Law firms ‘learned lessons’ from the economic meltdown that followed the collapse of Lehman Brothers in 2008 and have tightened financial controls to maintain their solvency and liquidity.  

That is the view of Andrea Delay (pictured), head of professional services at Barclays, which counts half of the top 200 among its clients. No firm in the top 100 has collapsed since Cobbetts in January 2013 and Delay, whose bank lends to or has relationships with 80% of the top 20, said this is largely due to firms adjusting their priorities.

‘No sector is immune from failure and we can’t be complacent,’ Delay told the Gazette. ‘But lessons have been learned in terms of why firms have failed. I definitely think before the recession that growth was not a challenge for them and there was little margin pressure. Firms have had to focus more on being innovative and managing costs.’

Delay, who was appointed last November, said increasing numbers of law firms are adopting a ‘carrot and stick’ approach to motivating partners when it comes to managing fee collection. Profit distribution is now more closely linked to bringing in fees, reducing lock-up periods.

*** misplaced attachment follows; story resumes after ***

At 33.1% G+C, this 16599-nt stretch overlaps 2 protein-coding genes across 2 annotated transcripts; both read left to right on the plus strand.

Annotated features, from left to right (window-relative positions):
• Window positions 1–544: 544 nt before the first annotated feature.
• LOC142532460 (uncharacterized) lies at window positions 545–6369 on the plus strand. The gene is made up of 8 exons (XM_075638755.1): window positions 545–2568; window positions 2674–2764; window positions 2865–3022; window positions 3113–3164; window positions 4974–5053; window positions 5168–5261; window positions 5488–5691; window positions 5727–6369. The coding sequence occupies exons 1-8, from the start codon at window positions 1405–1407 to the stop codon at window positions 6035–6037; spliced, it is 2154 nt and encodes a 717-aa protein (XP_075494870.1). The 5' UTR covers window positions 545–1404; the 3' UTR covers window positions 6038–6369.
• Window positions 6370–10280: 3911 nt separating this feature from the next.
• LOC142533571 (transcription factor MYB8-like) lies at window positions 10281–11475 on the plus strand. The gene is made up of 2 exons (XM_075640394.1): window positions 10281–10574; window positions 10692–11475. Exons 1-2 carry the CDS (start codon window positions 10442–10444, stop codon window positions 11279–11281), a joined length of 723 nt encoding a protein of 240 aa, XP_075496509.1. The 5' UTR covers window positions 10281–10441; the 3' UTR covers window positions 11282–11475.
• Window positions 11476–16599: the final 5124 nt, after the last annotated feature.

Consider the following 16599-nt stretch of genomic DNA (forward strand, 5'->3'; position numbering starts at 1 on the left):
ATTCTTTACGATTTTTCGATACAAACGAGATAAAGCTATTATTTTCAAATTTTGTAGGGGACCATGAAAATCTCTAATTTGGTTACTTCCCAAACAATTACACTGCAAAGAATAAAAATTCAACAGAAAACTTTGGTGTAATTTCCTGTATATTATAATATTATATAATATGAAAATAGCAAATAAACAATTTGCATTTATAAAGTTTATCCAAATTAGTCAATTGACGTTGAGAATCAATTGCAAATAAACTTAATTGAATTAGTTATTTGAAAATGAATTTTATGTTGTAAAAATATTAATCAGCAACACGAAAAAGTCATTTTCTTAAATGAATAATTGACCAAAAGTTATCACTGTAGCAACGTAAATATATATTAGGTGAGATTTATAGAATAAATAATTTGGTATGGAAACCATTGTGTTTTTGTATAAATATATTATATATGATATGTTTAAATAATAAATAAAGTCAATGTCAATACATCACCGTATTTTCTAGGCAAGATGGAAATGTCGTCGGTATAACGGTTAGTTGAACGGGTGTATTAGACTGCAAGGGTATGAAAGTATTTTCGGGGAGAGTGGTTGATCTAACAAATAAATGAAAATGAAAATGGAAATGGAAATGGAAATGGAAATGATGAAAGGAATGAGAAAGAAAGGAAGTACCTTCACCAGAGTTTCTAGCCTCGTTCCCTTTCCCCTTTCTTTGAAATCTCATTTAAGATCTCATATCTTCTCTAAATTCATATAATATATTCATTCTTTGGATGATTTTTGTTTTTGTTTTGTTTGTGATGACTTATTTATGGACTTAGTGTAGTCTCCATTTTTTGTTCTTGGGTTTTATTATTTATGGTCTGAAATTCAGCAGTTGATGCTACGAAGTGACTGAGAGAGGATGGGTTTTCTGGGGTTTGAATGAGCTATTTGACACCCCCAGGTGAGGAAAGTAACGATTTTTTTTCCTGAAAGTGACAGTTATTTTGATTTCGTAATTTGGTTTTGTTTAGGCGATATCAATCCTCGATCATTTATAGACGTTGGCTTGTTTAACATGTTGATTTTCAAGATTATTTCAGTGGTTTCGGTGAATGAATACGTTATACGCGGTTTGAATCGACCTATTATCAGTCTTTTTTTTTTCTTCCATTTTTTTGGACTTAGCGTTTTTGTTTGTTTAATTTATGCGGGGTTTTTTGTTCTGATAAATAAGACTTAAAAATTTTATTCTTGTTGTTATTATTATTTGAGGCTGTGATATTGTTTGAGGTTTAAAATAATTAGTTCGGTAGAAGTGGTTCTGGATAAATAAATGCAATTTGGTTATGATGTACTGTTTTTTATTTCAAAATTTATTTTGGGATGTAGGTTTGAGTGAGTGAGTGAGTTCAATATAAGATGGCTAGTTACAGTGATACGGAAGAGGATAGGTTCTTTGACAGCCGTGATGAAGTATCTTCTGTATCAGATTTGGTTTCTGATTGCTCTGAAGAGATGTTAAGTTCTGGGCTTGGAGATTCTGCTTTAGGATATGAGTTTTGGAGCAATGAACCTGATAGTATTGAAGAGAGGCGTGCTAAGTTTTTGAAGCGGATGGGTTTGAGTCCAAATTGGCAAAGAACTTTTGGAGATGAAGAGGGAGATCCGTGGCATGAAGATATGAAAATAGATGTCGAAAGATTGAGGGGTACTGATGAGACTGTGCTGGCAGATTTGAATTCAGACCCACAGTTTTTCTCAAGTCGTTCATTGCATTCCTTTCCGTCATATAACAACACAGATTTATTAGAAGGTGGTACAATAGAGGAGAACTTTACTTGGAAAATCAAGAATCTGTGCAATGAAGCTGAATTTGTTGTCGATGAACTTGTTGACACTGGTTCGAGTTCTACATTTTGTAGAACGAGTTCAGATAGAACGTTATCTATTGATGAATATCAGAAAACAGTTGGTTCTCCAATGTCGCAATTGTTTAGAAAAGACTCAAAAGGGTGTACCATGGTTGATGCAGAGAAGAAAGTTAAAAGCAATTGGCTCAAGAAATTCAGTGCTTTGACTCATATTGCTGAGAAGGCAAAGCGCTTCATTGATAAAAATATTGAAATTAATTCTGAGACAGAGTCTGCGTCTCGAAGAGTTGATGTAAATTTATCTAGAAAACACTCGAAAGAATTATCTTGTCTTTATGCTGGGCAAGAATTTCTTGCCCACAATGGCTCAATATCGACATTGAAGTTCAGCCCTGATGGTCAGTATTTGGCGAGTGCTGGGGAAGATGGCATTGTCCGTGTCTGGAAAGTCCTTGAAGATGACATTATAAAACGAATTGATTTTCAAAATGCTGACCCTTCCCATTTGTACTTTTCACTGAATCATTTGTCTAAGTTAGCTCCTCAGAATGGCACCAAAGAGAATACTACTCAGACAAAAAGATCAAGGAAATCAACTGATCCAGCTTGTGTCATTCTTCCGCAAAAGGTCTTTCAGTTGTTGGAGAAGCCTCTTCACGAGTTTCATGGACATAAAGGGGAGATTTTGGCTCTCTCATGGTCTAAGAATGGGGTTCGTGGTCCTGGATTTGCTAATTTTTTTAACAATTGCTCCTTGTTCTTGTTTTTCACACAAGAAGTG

‘Pre-recession, firms weren’t so focused on lock-up as they didn’t need to be. Since 2008 it has been more of a focus, although some firms would still benefit from keeping a tighter handle on it.’

Last year Barclays supported mergers involving Blake Lapthorn and Morgan Cole, and Wragge & Co and Lawrence Graham. The bank expects more consolidation among the top 200 this year.

Delay said Barclays plans to increase lending to the legal sector this year, having increased its investment by 10% in 2014 – particularly to fund partner capital loans to cope with changes in the tax treatment of LLPs.

Delay added: ‘We’re having a lot of conversations with existing and new clients in terms of providing more debt.’